When we heard that it was the right time of year to ski in India, we knew we were going to have to give it a go! It was minus 6 when we arrived in the early morning and we were so excited to be in the mountains. Manali was a lovely little town and Old Manali a small village nearby (where we stayed).

Although being able to ski made it prime season for us, Manali is busiest in the summer months and so quite a few of the cafes and shops were closed. However we found a cosy spot with an open fire and enjoyed eating tibetan momos and soups.

We hired some very retro ski clothes and equipment (although Joe had to snowboard as there were no ski boots big enough!) and heading up to Salong Valley. On the very bumpy drive we passed apple farms and many yaks – which are a new favourite animal! The yaks are so big and fluffy and seemed very gentle plodding along through the snow.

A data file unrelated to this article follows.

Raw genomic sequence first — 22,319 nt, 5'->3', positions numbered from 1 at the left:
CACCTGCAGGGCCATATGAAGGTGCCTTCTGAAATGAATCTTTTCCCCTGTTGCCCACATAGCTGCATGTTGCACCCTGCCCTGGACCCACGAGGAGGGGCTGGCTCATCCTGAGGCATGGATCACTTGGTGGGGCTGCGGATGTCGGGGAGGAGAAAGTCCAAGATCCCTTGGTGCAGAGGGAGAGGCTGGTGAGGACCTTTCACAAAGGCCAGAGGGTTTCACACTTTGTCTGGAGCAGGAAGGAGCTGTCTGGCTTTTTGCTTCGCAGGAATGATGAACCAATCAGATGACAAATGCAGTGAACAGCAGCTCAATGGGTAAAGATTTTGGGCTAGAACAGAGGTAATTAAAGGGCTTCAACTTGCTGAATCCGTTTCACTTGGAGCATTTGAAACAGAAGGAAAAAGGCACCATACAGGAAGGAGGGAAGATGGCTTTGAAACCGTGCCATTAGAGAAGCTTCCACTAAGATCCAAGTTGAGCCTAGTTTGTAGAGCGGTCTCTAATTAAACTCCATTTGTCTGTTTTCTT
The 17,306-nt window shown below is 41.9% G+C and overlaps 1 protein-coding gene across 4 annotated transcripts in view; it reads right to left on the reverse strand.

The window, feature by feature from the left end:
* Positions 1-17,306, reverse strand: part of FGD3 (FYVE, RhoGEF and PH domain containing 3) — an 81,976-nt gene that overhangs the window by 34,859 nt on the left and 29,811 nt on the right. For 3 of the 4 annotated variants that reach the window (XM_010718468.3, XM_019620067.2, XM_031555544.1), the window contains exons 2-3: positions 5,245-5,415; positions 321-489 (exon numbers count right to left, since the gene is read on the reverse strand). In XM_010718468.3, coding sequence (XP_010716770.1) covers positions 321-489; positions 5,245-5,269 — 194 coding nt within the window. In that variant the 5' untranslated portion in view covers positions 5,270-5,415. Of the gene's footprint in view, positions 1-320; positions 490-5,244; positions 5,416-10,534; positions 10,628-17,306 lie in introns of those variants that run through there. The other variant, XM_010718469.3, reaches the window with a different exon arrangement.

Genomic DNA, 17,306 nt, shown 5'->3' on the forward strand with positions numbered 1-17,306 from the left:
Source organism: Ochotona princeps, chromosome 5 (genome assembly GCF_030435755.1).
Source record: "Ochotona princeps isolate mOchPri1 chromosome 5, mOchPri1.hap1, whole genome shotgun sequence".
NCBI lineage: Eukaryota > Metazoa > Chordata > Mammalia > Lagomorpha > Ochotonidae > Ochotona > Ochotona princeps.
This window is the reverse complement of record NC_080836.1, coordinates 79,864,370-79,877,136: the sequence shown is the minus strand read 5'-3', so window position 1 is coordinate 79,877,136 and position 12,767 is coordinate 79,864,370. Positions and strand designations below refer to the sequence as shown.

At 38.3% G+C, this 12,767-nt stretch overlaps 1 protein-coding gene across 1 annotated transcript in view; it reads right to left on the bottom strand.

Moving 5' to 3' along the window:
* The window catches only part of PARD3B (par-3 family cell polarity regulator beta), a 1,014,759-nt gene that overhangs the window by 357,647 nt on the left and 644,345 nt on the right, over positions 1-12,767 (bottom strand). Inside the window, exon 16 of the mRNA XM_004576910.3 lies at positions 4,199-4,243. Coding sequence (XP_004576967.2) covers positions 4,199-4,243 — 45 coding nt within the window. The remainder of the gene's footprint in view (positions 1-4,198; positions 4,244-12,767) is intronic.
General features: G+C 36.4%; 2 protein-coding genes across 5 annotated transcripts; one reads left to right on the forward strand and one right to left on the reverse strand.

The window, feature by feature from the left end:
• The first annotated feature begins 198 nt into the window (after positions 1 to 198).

Salong Valley is mainly a place where Indian tourists pose for a selfie with a pair of skis. Indeed, the hire shop was slightly confused when we said we wanted to hire things for the day and not just 10 minutes! Amazingly there is a single bubble chair lift, used to see a stunning view of the valley. For us however, it was a way to access some lovely back country off piste skiing. We were warned to stick together and told no refunds as there were no pistes and noone would come to rescue us if we got stuck! As there was no piste we could just pick our way down to the bottom. It was a really fun day and made even better when it start to bucket with snow later in the day.

Unfortunately snow in the mountains means a heavy downpour of rain in the town below, so we found ourselves very soggy on our night bus that evening!


We think we may have saved the best til last… We arrived early on a government night bus from the mountains having managed to get a surprising amount of sleep in the oldest and most basic bus of the trip. Straight away we knew we were in the Punjab – surrounded by Sikhs in an array of different coloured turbans and beards instead of the familiar twizzled moustache.